The Form and Accessibility of the Law Applicable in Wales

Current project status

  • Initiation: Could include discussing scope and terms of reference with lead Government Department
  • Pre-consultation: Could include approaching interest groups and specialists, producing scoping and issues papers, finalising terms of project
  • Consultation: Likely to include consultation events and paper, making provisional proposals for comment
  • Policy development: Will include analysis of consultation responses. Could include further issues papers and consultation on draft Bill
  • Reported: Usually recommendations for law reform but can be advice to government, scoping report or other recommendations

We published our final report and recommendations on 29 June 2016. The Welsh Government sent an interim response on 12 December 2016. In it the Counsel General explained that the Welsh Government intends to undertake a pilot project assessing the practicalities of pursuing a programme of codification, consolidation and better publication. The Counsel General committed to considering our other recommendations in time for the Welsh Government’s final response to our Report. In his reply our Chair welcomed the proposed pilot and commended the Welsh Government’s vision in setting out on the path to clearer, better organised, bilingual law for Wales. He also noted his hope that the pilot would result in the full programme of codification we recommend.

Ffurf a Hygyrchedd y Gyfraith sy’n Gymwys yng Nghymru

The law across the UK can be difficult for professionals and the public to find and understand. In Wales, the process of devolution has made things even more complicated. It can be very difficult to access the law in devolved areas, as a result of changes to the powers of the National Assembly for Wales and Welsh Government. There is often confusion over where responsibilities lie. Functions under many Acts of Parliament have been transferred to the Welsh Ministers, but this is often not apparent in the original Act and it could appear that power continues to lie with the Secretary of State. The picture is made more complicated by the pace at which significant areas of the law in Wales – such as education, health and housing – are diverging from the law in England.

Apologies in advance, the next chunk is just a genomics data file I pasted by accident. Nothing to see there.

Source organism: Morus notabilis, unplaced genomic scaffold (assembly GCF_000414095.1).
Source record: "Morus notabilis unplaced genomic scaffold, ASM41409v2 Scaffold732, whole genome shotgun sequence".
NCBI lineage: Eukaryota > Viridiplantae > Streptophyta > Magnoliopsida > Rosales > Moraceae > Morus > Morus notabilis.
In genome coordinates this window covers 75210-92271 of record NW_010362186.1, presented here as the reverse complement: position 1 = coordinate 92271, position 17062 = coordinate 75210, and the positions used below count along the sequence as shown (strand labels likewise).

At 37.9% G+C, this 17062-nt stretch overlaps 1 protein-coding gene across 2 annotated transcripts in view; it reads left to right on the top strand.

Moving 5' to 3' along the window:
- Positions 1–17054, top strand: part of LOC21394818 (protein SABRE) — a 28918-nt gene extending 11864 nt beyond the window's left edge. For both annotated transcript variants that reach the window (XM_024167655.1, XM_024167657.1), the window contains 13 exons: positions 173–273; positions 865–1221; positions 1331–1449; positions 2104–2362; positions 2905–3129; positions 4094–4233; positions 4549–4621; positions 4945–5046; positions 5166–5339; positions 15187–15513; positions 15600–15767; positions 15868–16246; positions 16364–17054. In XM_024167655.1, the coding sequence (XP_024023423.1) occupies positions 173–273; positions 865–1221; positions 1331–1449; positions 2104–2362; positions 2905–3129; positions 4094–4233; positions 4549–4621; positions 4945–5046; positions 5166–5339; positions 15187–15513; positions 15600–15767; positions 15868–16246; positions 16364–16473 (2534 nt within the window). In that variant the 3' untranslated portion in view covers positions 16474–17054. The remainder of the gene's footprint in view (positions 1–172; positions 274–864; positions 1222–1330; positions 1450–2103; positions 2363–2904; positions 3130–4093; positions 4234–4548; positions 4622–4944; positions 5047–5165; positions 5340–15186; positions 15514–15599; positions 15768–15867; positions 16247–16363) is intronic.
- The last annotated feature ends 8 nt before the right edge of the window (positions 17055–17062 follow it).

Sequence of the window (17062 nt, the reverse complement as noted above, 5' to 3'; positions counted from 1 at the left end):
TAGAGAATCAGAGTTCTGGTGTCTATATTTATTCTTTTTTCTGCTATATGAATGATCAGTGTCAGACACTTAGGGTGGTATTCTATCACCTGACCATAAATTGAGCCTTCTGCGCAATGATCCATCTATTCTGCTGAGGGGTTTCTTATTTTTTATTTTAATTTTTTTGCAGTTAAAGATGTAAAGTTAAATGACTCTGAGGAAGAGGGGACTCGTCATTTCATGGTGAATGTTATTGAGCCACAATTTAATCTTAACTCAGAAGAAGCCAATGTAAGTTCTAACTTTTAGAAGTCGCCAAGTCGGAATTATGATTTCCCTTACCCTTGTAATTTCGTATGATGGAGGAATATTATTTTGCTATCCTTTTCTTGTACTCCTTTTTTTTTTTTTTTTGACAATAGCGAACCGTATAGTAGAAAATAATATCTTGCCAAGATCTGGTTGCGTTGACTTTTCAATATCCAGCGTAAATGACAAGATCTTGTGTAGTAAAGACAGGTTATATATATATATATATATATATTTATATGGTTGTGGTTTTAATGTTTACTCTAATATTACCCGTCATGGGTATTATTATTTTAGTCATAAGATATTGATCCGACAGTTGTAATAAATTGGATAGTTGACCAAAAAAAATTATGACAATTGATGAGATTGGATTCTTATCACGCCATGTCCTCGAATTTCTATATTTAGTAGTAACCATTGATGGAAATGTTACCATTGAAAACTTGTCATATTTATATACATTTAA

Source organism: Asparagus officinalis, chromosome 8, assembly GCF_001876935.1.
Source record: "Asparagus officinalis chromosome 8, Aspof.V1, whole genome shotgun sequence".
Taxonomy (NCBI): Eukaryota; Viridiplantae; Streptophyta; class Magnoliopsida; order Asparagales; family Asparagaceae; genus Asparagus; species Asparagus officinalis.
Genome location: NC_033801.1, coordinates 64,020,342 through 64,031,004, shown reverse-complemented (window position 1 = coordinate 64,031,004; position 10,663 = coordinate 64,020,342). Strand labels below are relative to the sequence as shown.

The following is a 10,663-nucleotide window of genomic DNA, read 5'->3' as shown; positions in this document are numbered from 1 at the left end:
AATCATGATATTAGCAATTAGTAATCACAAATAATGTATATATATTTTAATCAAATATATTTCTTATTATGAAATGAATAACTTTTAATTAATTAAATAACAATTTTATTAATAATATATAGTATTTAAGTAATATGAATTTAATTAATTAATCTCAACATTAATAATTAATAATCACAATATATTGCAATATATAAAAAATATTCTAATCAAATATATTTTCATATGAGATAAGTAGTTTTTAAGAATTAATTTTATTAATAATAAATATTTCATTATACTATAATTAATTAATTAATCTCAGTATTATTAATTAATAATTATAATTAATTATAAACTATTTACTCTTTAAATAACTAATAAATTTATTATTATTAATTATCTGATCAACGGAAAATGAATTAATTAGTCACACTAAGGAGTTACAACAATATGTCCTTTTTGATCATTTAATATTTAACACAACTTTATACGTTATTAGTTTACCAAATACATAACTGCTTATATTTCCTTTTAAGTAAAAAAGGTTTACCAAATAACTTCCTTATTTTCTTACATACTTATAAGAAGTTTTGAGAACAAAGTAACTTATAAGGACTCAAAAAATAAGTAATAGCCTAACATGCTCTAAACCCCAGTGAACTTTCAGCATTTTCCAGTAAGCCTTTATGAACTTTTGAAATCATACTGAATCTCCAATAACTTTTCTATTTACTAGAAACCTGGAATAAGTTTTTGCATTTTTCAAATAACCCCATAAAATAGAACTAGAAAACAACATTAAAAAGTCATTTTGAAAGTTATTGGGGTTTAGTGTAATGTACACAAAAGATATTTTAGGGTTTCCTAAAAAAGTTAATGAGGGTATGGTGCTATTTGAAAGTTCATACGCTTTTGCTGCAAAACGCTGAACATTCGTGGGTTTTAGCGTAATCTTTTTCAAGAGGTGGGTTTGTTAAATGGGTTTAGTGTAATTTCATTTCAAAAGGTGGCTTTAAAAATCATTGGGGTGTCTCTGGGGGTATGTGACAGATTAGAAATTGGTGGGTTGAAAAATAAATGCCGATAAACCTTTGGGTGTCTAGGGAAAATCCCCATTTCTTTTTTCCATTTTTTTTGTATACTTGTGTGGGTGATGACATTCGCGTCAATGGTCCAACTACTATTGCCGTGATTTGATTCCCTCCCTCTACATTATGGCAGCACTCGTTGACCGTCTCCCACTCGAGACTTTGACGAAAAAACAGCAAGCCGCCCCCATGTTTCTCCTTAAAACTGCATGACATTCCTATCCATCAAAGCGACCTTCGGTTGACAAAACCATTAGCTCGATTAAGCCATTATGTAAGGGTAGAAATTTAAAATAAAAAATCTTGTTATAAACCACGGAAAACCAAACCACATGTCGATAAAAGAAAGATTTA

We recommend a new approach to law-making in Wales and ways to make the existing law applicable in Wales clearer, simpler and easier to access. Significant areas of the law in Wales should be consolidated and codified. Legislation relating to areas such as education, housing, health and planning could be brought together into codes, creating one easily accessible piece of primary legislation to cover each subject. An example of this codification model is being developed in our project on planning law in Wales. To keep codes intact, we recommend that amendments or future legislation should be made only by amending or adding to the code. We also recommend that secondary legislation should be re-enacted as amended.

Legislation in Wales is made in both English and Welsh. In the report, we look at existing practices for drafting and interpreting bilingual legislation, and make recommendations to help the Welsh Government and the judiciary develop and apply law made in the Welsh language. We invite the Welsh Government to consider introducing an Interpretation Act to clarify the meaning and use of Welsh legal terminology.

We urge the Welsh Government and National Archives to bring up to date the Welsh legislation on www.legislation.gov.uk, and recommend developing the existing Law Wales/Cyfraith Cymru website into a portal for all sources of law in Wales.

Documents and downloads

Project details

Area of law

Public law

Commissioner

Nicholas Paines QC